US 4318407 A
A tampon having a pledget consisting of two rectangular layers of absorbent material which have been overlaid along an edge of each of the layers and then folded along a line bisecting the angle formed by the juncture between the layers. The pledget thus produced has both inner and outer absorptive layers and a containment pocket formed of absorptive material in the fold area.
1. A folded tampon pledget comprising a flat surface having at least four sides, each of said sides being of uneven length, two of said sides being longitudinal, parallel and each forming a right angle with a common transverse side, and the shorter of said longitudinal, parallel sides forming an obtuse angle with a fourth side.
2. The tampon according to claim 1 wherein the pledget comprises at least two layers thereby forming both inner and outer surfaces with an overlapped edge of said layers.
3. The tampon according to claim 1 in which said pledget has five sides.
4. The tampon according to claim 1, 2 or 3 in which said angle is 165°.
5. The tampon according to claim 1 or 2 in which said angle is 135°.
6. The tampon according to claim 2 wherein a fluid permeable wrap overlays the outer surface of said layers and at least a portion of said inner surface.
7. A method for making a compressible settable tampon pledget which in its uncompressed state comprises a flat surface having at least four sides, each of said sides being of uneven length, two of said sides being longitudinal parallel and each forming a right angle with a common transverse side, and the shorter of said longitudinal, parallel sides forming an obtuse angle with a fourth side:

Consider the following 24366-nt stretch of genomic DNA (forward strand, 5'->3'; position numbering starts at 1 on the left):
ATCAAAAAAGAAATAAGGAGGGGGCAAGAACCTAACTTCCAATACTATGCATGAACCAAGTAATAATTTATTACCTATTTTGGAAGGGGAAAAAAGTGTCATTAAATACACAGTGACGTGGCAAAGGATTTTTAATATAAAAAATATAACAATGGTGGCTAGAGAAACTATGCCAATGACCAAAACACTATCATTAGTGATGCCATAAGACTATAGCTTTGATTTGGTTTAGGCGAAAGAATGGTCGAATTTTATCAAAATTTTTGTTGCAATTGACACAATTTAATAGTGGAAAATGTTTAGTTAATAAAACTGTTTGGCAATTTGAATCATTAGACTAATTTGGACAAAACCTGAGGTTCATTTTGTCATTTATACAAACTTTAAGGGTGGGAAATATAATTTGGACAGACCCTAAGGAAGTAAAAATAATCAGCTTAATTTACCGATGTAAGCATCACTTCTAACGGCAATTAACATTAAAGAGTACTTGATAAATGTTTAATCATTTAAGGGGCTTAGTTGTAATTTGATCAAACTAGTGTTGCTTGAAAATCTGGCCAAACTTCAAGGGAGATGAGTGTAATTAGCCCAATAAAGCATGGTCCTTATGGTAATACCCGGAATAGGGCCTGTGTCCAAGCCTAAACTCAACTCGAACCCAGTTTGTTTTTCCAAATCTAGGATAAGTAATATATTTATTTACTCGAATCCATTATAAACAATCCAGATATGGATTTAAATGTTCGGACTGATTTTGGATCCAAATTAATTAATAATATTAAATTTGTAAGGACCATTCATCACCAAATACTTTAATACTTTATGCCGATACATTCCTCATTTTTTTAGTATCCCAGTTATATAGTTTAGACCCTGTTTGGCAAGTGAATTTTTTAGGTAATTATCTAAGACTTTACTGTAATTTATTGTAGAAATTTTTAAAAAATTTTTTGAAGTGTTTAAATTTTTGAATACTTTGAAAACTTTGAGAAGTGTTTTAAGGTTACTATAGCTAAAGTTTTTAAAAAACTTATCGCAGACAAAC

(a) comprising partially overlapping a rectangular-surfaced layer of relatively stiff compressible cellulosic material with a second layer of rectangular surfaced cellulosic material at one end so that the angle formed by the intersection of the opposite edges of the respective layers are not greater than ninety degrees;
(b) folding the two layers about a center line bisecting said angle; and
(c) compressing said tampon.
8. The method of claim 7 in which withdrawal means are added prior to folding by placing an orifice in the approximate center of the overlaid layers and a string is looped underneath the overlapped edge and through said orifice prior to folding.
9. The method of claim 7 wherein an orifice is introduced in the overlaid area after folding.
10. The method according to claims 7, 8 or 9 wherein the angle formed is 30°.
11. The method according to claims 7, 8 or 9 wherein the angle formed is 90°.
12. The method according to claim 7 wherein the pledget layers are wrapped prior to overlaying.
13. The method according to claim 12 wherein the angle between the overlaid layers is 90°, and the wrap is slit on the portion which becomes the inner surface prior to folding.
This invention relates to a novel tampon pledget and method for its assembly.
Tampons, particularly those containing cellulosic absorbent material such as cotton or rayon, are generally made by the steps of aligning congruently rectangular layers of absorbent material, compressing these materials to a substantially bullet-shaped configuration of reduced size and then placing them into a tampon insertion tube for subsequent use. When the tampon pledget is in place, fluid uptake tends to swell the compressed pledget and, consequently, remove the compressed configuration.